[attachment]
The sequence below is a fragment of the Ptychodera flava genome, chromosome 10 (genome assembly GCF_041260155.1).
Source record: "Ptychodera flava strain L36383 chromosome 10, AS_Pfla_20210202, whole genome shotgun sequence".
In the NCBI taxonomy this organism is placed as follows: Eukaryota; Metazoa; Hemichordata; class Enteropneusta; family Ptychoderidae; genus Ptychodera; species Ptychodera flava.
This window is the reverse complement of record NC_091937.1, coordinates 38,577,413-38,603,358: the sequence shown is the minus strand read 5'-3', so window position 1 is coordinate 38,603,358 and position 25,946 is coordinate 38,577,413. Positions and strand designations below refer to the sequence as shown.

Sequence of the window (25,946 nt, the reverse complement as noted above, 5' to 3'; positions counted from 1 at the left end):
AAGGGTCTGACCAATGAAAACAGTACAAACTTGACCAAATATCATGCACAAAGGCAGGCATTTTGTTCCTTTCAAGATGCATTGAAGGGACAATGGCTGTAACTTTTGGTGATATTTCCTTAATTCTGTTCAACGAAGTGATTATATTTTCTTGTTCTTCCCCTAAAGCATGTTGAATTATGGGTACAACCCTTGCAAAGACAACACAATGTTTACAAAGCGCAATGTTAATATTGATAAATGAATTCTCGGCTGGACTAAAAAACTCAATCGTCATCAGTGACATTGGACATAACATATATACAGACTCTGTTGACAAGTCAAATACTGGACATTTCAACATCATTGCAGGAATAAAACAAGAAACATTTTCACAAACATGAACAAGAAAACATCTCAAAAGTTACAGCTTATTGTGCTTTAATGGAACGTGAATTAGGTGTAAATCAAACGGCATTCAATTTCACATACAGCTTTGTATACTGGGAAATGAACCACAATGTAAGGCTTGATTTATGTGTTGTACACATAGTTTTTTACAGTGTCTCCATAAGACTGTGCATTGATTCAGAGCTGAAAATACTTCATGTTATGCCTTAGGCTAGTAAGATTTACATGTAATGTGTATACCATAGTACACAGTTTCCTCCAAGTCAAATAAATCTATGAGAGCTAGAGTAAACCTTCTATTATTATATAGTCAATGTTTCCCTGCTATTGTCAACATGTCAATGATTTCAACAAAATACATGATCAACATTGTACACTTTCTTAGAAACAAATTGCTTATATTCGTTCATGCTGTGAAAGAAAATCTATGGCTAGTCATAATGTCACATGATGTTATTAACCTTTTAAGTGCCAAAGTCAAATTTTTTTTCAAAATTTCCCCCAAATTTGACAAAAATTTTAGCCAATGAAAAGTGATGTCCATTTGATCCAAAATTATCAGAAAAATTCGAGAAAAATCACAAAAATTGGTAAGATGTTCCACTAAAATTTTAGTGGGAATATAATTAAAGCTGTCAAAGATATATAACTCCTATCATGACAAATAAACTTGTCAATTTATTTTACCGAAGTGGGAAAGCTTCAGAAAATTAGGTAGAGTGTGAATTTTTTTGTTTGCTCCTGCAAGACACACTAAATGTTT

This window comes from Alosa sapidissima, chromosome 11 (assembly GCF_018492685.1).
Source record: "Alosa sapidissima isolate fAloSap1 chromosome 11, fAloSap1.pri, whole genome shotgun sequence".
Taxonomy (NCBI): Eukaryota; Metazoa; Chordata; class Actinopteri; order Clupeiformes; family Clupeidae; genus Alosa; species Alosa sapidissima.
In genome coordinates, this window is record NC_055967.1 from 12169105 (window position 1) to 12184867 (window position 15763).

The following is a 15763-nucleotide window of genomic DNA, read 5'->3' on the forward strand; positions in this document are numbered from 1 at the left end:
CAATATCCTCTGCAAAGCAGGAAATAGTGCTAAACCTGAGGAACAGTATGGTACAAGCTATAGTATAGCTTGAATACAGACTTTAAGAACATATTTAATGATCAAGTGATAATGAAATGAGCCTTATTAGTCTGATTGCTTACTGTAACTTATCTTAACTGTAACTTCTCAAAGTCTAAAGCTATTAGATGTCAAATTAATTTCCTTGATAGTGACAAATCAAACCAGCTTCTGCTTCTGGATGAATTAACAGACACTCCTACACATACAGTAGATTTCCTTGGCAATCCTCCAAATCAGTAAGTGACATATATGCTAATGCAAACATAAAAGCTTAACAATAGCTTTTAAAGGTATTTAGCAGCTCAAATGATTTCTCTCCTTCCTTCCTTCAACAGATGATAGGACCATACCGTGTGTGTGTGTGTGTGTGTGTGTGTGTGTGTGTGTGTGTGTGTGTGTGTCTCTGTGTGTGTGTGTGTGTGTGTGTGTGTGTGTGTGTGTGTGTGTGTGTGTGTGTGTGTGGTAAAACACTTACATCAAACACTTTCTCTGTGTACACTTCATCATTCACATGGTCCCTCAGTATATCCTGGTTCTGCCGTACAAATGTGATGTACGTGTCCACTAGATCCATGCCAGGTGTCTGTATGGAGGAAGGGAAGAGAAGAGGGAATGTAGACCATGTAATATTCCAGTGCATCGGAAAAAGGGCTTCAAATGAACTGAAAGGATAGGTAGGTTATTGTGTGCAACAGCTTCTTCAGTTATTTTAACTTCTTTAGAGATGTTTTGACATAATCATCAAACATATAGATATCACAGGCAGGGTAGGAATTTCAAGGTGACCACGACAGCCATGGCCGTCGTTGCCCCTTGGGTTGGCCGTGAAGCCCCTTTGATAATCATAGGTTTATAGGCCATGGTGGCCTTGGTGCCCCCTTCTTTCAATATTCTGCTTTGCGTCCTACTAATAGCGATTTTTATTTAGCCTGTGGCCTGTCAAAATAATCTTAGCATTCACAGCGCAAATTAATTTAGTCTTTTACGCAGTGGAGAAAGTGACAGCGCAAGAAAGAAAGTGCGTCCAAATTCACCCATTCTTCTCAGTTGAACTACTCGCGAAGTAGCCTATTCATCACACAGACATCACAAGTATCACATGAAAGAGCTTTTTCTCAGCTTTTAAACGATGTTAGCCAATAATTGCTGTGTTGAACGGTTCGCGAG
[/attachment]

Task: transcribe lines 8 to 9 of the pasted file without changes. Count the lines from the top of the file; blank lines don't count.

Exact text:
Source record: "Alosa sapidissima isolate fAloSap1 chromosome 11, fAloSap1.pri, whole genome shotgun sequence".
Taxonomy (NCBI): Eukaryota; Metazoa; Chordata; class Actinopteri; order Clupeiformes; family Clupeidae; genus Alosa; species Alosa sapidissima.